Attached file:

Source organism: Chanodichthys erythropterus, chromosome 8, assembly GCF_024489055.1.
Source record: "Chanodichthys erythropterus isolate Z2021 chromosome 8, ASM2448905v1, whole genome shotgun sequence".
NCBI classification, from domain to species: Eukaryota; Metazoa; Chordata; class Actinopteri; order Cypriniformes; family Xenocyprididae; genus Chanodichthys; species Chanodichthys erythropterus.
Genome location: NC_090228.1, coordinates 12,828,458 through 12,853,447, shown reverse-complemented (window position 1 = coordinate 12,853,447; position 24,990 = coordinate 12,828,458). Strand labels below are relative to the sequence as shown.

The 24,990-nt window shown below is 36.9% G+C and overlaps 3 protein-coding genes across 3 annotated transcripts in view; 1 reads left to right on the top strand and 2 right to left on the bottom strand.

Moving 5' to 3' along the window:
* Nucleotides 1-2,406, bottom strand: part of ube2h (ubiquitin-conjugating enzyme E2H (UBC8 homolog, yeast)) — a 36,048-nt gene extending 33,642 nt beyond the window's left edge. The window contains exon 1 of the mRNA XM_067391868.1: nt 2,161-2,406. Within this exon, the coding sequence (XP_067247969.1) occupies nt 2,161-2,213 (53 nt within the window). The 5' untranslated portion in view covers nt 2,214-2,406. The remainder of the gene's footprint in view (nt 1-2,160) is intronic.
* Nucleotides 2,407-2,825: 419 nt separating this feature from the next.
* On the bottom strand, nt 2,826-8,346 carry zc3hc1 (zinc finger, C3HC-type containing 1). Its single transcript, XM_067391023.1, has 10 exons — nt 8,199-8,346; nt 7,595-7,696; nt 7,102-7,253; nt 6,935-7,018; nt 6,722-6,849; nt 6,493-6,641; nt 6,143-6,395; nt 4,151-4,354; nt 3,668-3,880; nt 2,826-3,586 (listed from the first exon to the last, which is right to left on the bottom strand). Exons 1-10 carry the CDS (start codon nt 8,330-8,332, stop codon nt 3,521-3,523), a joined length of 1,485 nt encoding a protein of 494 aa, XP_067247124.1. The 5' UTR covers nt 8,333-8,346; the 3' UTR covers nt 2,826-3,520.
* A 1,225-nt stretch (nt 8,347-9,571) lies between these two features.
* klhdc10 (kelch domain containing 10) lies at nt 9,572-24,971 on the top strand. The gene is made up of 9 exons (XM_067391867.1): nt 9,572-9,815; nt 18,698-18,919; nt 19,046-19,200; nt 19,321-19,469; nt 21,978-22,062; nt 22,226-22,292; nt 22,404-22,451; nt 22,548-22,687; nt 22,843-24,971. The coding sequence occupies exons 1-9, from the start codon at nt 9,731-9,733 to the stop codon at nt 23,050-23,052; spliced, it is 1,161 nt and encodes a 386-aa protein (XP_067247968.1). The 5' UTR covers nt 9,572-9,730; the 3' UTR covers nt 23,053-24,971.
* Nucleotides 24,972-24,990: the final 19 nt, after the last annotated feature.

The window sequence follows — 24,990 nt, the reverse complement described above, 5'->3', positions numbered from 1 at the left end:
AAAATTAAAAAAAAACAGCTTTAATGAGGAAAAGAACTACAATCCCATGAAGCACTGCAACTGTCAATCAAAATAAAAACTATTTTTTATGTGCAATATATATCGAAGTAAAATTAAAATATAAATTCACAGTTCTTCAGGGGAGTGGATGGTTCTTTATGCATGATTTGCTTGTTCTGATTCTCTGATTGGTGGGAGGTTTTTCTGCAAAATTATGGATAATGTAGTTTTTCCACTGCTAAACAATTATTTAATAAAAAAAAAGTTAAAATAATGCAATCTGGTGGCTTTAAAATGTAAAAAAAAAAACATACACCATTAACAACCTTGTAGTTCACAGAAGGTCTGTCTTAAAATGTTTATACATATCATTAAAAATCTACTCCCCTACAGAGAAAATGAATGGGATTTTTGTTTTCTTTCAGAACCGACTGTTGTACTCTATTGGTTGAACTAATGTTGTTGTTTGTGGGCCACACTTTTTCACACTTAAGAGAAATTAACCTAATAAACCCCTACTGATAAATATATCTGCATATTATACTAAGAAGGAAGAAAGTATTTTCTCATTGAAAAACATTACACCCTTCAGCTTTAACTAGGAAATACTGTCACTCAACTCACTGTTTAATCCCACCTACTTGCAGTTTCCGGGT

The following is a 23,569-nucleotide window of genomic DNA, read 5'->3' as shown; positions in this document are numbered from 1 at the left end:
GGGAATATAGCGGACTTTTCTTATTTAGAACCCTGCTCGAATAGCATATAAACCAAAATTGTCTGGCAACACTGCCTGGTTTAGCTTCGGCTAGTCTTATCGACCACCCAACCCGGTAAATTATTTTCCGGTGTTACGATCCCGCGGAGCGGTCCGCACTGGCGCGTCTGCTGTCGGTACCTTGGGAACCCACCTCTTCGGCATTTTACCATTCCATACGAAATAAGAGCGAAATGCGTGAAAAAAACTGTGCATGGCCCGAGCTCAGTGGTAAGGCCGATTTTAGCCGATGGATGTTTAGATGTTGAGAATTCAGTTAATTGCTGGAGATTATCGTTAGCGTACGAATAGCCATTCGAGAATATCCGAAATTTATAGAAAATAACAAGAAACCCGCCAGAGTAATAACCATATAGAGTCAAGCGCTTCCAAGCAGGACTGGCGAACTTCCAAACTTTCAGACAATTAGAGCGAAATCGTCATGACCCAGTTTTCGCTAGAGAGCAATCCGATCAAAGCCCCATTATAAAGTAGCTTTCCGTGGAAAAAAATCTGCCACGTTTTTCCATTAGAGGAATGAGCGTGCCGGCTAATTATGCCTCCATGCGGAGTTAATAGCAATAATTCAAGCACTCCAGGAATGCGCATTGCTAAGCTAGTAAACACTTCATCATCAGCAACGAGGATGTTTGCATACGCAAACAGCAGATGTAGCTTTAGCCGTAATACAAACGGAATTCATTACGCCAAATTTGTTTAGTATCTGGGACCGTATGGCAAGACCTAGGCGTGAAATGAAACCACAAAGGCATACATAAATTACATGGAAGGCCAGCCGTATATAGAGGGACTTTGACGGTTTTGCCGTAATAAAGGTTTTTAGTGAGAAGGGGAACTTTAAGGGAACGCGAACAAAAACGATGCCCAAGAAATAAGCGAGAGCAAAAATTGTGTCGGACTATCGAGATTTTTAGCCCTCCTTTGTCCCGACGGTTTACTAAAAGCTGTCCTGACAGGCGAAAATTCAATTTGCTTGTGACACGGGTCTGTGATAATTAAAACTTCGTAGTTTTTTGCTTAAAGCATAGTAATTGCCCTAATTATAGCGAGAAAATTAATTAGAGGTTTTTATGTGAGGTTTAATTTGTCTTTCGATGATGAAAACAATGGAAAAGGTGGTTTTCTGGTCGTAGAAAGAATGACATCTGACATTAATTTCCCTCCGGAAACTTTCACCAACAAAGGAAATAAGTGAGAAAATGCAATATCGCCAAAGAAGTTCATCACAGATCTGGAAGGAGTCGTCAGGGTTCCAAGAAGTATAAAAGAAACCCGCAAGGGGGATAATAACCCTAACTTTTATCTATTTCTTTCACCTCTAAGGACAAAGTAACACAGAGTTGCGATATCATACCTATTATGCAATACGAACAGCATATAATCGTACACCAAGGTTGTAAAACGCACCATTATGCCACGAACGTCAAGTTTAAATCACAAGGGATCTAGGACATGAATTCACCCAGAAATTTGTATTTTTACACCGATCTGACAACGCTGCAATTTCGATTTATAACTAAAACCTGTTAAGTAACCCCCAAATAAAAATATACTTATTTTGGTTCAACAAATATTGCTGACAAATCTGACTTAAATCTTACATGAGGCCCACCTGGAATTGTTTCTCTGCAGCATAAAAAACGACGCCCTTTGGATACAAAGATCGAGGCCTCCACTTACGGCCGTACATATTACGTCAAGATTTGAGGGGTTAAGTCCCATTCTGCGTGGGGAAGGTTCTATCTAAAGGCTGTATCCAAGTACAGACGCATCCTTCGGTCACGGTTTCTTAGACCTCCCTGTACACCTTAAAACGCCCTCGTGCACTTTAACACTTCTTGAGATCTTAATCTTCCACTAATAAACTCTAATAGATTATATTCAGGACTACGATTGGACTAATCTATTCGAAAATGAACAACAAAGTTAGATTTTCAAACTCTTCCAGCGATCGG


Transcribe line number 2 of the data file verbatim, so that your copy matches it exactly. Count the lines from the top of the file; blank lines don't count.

Source record: "Chanodichthys erythropterus isolate Z2021 chromosome 8, ASM2448905v1, whole genome shotgun sequence".